Project is opportunity to regain lost pride

  • January 16, 2013
A service station on Locust and Highland avenues in the 1930s

A photograph of an old service station at the corner of Locust and Highland avenues in Washington accompanied a front-page article Tuesday about the progress of the Route 19 corridor project. The building and the dilapidated houses around it have been a familiar and depressing site to Washington residents for decades. That these structures will soon be bulldozed flat is welcome news.

The photo accompanying this editorial shows the same service station in better days – the 1930s. At that time, before the interstate highways were constructed, Washington still was an important crossroads: U.S. 40 running east-west and U.S. 19 going north-south. As it is today, Route 19 coming from Pittsburgh was a major entrance to the city, and property owners treated it that way.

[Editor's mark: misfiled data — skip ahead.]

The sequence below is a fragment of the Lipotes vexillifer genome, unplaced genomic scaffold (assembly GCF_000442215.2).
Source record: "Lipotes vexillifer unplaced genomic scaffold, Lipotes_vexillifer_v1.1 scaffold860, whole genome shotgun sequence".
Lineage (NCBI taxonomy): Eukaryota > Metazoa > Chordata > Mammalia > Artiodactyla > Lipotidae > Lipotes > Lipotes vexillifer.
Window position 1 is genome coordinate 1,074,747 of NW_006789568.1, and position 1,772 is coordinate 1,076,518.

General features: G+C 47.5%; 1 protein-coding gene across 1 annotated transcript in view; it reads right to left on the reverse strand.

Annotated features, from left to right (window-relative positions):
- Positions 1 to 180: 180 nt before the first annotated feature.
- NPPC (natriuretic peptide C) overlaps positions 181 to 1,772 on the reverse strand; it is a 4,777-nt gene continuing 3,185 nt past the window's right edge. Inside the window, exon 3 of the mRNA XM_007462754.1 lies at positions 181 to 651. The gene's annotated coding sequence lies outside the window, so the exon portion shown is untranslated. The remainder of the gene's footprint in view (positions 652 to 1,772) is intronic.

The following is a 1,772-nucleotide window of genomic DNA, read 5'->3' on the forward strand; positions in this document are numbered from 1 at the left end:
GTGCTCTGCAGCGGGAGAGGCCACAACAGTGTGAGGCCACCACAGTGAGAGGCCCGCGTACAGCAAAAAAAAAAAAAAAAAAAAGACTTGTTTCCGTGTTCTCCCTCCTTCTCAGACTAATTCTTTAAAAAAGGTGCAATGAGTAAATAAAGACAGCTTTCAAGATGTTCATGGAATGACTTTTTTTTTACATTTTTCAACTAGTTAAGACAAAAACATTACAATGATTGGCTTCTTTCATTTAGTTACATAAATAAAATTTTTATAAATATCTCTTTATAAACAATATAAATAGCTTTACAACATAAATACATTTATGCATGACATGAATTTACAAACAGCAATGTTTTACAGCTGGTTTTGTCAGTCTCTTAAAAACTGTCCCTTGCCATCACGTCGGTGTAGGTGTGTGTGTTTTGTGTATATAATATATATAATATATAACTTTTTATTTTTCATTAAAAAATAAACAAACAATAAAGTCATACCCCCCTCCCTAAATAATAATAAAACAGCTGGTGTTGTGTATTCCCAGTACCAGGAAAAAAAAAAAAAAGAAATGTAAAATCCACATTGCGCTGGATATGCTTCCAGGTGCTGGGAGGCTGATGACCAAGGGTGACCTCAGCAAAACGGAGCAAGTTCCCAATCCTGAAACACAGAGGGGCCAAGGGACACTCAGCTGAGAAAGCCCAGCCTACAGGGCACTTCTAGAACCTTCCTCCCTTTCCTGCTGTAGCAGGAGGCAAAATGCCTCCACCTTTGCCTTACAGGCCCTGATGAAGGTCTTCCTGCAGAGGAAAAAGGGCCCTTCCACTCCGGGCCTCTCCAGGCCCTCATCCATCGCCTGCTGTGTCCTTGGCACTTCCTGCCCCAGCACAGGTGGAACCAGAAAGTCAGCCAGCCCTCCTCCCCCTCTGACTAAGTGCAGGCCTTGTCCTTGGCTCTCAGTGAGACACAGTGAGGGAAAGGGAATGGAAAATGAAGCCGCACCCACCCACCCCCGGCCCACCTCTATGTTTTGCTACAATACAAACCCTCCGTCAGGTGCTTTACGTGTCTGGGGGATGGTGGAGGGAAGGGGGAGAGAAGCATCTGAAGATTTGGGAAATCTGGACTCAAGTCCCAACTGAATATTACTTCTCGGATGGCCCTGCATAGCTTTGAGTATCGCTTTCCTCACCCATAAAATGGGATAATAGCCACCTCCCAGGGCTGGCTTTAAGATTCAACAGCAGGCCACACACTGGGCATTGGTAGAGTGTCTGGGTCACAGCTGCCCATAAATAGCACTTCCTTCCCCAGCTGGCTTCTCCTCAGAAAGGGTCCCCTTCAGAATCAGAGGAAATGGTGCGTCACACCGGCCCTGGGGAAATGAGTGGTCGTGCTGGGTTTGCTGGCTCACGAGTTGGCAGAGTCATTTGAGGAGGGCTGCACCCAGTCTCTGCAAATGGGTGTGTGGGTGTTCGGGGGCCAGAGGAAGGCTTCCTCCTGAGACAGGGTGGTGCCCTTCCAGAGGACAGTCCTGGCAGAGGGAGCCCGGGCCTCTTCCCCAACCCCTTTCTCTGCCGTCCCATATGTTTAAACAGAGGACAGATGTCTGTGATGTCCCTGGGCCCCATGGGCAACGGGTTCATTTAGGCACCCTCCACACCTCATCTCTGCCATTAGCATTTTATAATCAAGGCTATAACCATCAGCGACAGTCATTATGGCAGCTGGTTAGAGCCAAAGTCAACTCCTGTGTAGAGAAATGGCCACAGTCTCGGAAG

While so much has progressed in three-quarters of a century, so much has also declined. The corridor project, in the planning stages for years, is finally under way, and it’s about time. No one has seen fit to maintain, let alone restore, these old buildings in this part of the city, so it is best that they disappear and make way for new development.

The initial part of the corridor project – the reconstruction of Lincoln Street – is all but complete. Starting in as early as March, College Street will be ripped up and redone, followed by Highland and Ridge avenues. This will mean many more months of inconvenience to motorists, but we urge them to take the long view. This entrance to Washington will never look as quaint and tidy as it once did, but this major reconstruction project offers an opportunity to regain a little of that lost pride.


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